Not so long ago, Harvard researchers found what they called the morning morality effect; that is, it’s easier for us to resist moral temptations in the morning, before what the researchers described as the cumulative effect of the day’s unremarkable experiences deplete our moral reserves.
This might give physicians pause. Our day-to-day activities, whether in the clinic or the laboratory, are filled with dilemmas that challenge our training in how to make ethical decisions—and our moral fiber.
To help safeguard ourselves from this apparent circadian cycle, we train and we teach. A glance at the topics our first-year students confront in the Pathways curriculum’s social and population sciences courses gives insight into the range of issues the School helps them prepare for: truth-telling, reproductive ethics, patients’ capacity for informed decision making, informed consent, and confidentiality.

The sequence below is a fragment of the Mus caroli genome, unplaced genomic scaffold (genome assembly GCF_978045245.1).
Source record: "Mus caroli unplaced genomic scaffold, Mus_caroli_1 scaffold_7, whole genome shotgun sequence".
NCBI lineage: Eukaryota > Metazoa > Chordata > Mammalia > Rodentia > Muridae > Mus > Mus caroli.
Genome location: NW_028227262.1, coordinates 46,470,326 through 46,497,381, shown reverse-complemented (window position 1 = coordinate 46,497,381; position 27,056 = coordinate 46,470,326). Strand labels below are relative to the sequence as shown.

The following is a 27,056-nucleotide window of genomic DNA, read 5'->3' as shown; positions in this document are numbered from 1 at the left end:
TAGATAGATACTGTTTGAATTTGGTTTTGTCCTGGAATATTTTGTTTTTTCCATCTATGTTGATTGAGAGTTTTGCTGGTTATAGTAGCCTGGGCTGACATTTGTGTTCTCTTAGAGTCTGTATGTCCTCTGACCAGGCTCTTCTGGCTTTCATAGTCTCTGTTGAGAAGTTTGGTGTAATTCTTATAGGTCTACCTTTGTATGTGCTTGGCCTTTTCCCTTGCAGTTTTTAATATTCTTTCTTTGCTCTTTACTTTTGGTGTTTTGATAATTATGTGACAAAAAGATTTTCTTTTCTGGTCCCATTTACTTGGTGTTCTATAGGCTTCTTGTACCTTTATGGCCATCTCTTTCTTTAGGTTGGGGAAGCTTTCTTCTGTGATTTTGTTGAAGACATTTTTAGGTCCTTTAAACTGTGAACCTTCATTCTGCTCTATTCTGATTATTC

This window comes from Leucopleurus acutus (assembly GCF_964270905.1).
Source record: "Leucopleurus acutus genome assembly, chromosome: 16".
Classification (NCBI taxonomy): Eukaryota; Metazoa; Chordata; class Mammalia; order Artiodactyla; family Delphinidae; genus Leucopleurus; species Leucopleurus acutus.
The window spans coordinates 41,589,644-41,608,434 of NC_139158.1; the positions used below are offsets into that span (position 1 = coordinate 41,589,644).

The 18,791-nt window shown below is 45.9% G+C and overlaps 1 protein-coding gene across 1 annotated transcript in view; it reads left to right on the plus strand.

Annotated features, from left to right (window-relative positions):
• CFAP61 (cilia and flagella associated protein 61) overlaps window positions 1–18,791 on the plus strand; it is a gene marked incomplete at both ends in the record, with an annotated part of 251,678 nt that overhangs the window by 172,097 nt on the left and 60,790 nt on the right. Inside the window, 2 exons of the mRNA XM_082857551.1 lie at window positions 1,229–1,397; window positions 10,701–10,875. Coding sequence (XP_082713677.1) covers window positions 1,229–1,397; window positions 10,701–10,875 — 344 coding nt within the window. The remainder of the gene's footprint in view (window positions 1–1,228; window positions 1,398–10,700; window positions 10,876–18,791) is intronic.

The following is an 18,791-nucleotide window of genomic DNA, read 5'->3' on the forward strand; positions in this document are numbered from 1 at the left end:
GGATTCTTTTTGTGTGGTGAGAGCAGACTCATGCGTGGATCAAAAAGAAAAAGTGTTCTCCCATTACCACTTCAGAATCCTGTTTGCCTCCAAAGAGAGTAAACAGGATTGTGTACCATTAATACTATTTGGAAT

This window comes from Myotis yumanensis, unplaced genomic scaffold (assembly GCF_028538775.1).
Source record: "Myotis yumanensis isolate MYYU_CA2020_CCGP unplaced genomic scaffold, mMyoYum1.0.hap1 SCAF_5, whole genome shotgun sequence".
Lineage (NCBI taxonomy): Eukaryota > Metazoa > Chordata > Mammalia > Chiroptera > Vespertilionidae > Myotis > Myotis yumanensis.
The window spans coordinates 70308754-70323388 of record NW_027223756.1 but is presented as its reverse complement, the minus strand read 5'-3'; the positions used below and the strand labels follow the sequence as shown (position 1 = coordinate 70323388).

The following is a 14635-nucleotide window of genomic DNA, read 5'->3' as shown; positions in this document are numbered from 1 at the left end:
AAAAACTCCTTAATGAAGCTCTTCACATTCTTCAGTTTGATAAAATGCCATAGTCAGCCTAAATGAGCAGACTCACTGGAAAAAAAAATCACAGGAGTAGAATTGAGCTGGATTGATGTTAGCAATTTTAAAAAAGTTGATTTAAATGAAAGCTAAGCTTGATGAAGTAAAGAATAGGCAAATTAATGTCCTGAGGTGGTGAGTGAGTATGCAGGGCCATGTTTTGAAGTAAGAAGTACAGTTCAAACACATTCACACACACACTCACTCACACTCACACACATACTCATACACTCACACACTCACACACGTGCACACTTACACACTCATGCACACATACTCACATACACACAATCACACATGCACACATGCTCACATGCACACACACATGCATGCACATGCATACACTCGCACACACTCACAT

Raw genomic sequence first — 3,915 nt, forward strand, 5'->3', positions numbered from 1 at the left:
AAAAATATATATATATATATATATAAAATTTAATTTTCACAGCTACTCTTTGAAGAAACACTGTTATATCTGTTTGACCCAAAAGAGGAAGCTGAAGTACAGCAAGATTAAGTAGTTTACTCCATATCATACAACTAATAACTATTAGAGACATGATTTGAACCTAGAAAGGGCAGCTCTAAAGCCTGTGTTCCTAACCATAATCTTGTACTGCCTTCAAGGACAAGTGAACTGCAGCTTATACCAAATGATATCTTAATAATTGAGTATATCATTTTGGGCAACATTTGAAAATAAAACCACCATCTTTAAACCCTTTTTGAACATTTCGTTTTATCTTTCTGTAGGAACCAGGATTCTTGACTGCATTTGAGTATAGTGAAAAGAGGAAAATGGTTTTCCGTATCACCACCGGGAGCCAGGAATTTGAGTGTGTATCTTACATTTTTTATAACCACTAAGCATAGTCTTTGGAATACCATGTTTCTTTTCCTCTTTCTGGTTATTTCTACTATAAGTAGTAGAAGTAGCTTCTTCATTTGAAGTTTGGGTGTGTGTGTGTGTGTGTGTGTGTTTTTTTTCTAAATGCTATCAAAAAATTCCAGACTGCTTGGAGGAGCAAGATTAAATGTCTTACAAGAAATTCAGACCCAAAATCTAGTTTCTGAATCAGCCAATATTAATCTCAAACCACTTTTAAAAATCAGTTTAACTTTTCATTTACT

Our physician-researchers also prepare, many as they were themselves prepared: ensure the work is safe before it’s broadly applied, be a voice for responsible science, and train the next generation to excel as researchers and as science-savvy members of the public.
We look at these and other ethical aspects of medicine in this issue of Harvard Medicine. Experts weigh in on the relevance of the dead-donor rule given advances in life-sustaining technologies and our understanding of the growing difficulties of knowing when the heart or the brain truly stops functioning. Others discuss the ethics of access to reproductive technologies, and one, an alumna, considers the responsibilities that physician-writers have to patients and their stories.
We also take a moment to celebrate an anniversary. The HMS Department of Neurobiology is marking its fiftieth year. Those many decades ago, it became the first academic department in the nation to take a multidisciplinary approach to the study of the brain. It remains a strong example of the vision and innovation that underlie the work of our Quad scientists.
Image: John Soares